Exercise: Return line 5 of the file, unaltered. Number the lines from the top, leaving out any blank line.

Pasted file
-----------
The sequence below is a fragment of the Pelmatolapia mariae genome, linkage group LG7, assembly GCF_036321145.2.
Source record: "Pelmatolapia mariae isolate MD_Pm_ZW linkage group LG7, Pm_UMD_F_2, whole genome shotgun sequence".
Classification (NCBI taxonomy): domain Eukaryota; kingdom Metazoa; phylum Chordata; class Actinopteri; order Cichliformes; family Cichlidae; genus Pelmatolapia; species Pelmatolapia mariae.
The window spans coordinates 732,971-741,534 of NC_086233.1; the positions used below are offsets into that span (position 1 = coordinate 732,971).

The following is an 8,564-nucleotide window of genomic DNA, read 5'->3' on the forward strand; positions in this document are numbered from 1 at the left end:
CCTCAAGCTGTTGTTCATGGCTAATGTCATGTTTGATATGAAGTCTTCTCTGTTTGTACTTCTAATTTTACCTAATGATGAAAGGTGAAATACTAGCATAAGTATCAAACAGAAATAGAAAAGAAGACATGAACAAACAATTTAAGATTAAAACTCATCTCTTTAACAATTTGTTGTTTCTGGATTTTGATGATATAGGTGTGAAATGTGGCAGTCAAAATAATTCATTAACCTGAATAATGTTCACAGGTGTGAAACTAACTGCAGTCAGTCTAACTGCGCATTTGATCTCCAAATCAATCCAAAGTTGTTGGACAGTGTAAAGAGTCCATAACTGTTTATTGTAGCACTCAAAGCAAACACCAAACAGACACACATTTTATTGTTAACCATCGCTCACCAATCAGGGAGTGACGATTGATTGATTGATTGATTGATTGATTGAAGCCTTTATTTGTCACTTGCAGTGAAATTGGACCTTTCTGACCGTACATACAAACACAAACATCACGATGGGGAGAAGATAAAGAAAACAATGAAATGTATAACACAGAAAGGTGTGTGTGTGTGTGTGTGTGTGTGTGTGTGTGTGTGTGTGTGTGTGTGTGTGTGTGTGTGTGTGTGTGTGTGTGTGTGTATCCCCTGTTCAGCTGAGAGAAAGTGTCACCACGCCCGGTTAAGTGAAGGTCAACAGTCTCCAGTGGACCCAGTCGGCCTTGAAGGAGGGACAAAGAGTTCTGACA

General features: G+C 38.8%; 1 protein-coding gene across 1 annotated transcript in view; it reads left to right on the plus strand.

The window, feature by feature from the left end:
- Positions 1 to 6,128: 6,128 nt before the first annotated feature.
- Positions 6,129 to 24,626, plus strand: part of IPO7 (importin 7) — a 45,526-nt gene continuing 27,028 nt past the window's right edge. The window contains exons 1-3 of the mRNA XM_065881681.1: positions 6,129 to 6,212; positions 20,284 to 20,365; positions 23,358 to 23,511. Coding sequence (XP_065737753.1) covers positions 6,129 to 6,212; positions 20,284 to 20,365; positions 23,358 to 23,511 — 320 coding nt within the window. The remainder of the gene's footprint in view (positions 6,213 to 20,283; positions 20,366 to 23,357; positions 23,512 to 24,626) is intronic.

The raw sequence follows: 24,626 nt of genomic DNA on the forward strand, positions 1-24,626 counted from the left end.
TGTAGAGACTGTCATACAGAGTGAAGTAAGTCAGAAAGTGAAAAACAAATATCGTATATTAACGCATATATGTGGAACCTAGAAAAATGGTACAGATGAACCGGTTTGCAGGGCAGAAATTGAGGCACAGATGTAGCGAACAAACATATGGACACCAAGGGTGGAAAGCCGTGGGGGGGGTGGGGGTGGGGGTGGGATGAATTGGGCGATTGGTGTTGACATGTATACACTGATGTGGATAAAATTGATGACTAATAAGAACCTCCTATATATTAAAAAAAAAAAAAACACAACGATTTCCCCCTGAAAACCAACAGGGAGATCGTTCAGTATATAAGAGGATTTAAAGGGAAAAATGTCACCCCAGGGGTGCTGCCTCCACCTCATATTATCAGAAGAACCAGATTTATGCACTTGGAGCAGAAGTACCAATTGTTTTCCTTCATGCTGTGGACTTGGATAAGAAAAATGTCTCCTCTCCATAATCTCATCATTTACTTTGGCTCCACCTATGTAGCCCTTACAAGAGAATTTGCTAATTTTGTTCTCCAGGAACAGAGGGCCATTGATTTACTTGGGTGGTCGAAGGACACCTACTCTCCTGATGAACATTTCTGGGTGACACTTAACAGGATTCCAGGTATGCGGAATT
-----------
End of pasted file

The following is an 8,564-nucleotide window of genomic DNA, read 5'->3' on the forward strand; positions in this document are numbered from 1 at the left end: